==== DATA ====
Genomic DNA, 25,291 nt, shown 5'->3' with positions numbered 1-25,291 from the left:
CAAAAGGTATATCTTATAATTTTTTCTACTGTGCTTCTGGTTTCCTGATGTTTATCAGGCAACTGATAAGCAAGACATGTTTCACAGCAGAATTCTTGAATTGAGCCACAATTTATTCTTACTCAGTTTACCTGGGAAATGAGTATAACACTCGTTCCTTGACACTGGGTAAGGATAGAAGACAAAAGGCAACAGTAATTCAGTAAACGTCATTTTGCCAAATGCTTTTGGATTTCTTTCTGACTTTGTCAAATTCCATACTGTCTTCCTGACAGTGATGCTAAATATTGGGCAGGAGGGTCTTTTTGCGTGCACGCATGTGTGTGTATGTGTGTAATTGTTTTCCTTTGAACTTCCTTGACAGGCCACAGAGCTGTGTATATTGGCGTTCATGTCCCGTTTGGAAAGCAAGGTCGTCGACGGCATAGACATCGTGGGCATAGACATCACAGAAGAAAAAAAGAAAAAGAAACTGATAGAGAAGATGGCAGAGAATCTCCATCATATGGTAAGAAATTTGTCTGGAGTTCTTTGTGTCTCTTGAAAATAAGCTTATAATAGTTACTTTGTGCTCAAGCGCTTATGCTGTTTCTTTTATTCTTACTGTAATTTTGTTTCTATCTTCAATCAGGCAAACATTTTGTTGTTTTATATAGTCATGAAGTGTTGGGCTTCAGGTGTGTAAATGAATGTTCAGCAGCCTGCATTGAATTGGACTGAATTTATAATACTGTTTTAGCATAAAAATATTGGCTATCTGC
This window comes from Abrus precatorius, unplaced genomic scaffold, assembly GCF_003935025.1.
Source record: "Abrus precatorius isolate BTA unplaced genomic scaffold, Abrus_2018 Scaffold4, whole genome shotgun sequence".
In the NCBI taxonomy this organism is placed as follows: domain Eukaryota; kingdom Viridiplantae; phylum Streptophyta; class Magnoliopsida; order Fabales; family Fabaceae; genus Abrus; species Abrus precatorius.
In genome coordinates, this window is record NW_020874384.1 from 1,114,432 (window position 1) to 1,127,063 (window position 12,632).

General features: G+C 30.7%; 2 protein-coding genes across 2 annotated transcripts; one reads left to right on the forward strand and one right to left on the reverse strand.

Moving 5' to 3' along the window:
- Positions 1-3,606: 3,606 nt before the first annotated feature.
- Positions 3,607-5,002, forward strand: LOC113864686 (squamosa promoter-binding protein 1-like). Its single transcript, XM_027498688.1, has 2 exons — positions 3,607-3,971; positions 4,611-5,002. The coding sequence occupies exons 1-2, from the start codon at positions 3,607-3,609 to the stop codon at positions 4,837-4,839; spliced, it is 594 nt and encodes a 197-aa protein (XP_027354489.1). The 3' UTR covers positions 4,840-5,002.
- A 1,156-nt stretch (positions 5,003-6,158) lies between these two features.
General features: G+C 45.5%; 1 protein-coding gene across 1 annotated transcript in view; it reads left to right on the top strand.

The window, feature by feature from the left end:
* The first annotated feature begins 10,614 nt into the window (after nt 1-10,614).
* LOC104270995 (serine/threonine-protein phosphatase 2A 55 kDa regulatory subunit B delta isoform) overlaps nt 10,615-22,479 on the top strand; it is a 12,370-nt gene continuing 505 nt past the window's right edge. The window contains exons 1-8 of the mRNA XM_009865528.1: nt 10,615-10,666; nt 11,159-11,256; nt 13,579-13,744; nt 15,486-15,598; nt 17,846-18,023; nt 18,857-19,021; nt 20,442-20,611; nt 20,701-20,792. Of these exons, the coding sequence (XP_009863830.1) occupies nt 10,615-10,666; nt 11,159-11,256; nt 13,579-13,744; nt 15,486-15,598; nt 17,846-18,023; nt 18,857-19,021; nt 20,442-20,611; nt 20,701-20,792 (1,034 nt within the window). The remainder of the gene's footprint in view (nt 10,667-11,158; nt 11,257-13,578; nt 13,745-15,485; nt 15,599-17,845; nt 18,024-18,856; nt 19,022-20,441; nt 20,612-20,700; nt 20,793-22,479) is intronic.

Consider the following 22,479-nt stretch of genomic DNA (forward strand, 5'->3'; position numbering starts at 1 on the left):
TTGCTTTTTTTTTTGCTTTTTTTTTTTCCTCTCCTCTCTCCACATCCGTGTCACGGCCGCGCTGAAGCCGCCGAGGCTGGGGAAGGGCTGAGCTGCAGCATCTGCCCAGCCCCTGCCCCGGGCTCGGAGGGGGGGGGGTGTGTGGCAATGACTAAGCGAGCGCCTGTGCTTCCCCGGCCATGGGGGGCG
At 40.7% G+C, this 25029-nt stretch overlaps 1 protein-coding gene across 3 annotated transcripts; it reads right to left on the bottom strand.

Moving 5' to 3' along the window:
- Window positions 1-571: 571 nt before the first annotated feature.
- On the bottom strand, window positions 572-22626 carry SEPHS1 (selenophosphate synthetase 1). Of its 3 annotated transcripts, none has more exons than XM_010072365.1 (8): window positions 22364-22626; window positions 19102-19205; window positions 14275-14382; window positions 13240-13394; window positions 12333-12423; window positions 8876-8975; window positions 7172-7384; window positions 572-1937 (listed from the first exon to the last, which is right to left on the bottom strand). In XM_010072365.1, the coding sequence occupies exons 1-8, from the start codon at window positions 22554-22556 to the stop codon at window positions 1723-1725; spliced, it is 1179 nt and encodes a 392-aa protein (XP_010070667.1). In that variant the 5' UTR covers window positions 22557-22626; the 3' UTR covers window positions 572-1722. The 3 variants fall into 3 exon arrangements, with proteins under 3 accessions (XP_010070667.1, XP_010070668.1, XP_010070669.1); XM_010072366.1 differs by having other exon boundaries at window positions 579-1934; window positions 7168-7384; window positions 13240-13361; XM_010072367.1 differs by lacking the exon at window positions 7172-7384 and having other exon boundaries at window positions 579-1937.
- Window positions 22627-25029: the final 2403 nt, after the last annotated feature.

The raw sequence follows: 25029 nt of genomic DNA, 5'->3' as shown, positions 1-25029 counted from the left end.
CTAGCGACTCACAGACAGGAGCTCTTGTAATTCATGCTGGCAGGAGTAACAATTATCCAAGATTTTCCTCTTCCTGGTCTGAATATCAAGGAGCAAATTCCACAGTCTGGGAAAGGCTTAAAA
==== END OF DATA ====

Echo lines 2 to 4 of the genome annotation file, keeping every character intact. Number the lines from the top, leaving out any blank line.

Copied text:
CAAAAGGTATATCTTATAATTTTTTCTACTGTGCTTCTGGTTTCCTGATGTTTATCAGGCAACTGATAAGCAAGACATGTTTCACAGCAGAATTCTTGAATTGAGCCACAATTTATTCTTACTCAGTTTACCTGGGAAATGAGTATAACACTCGTTCCTTGACACTGGGTAAGGATAGAAGACAAAAGGCAACAGTAATTCAGTAAACGTCATTTTGCCAAATGCTTTTGGATTTCTTTCTGACTTTGTCAAATTCCATACTGTCTTCCTGACAGTGATGCTAAATATTGGGCAGGAGGGTCTTTTTGCGTGCACGCATGTGTGTGTATGTGTGTAATTGTTTTCCTTTGAACTTCCTTGACAGGCCACAGAGCTGTGTATATTGGCGTTCATGTCCCGTTTGGAAAGCAAGGTCGTCGACGGCATAGACATCGTGGGCATAGACATCACAGAAGAAAAAAAGAAAAAGAAACTGATAGAGAAGATGGCAGAGAATCTCCATCATATGGTAAGAAATTTGTCTGGAGTTCTTTGTGTCTCTTGAAAATAAGCTTATAATAGTTACTTTGTGCTCAAGCGCTTATGCTGTTTCTTTTATTCTTACTGTAATTTTGTTTCTATCTTCAATCAGGCAAACATTTTGTTGTTTTATATAGTCATGAAGTGTTGGGCTTCAGGTGTGTAAATGAATGTTCAGCAGCCTGCATTGAATTGGACTGAATTTATAATACTGTTTTAGCATAAAAATATTGGCTATCTGC
This window comes from Abrus precatorius, unplaced genomic scaffold, assembly GCF_003935025.1.
Source record: "Abrus precatorius isolate BTA unplaced genomic scaffold, Abrus_2018 Scaffold4, whole genome shotgun sequence".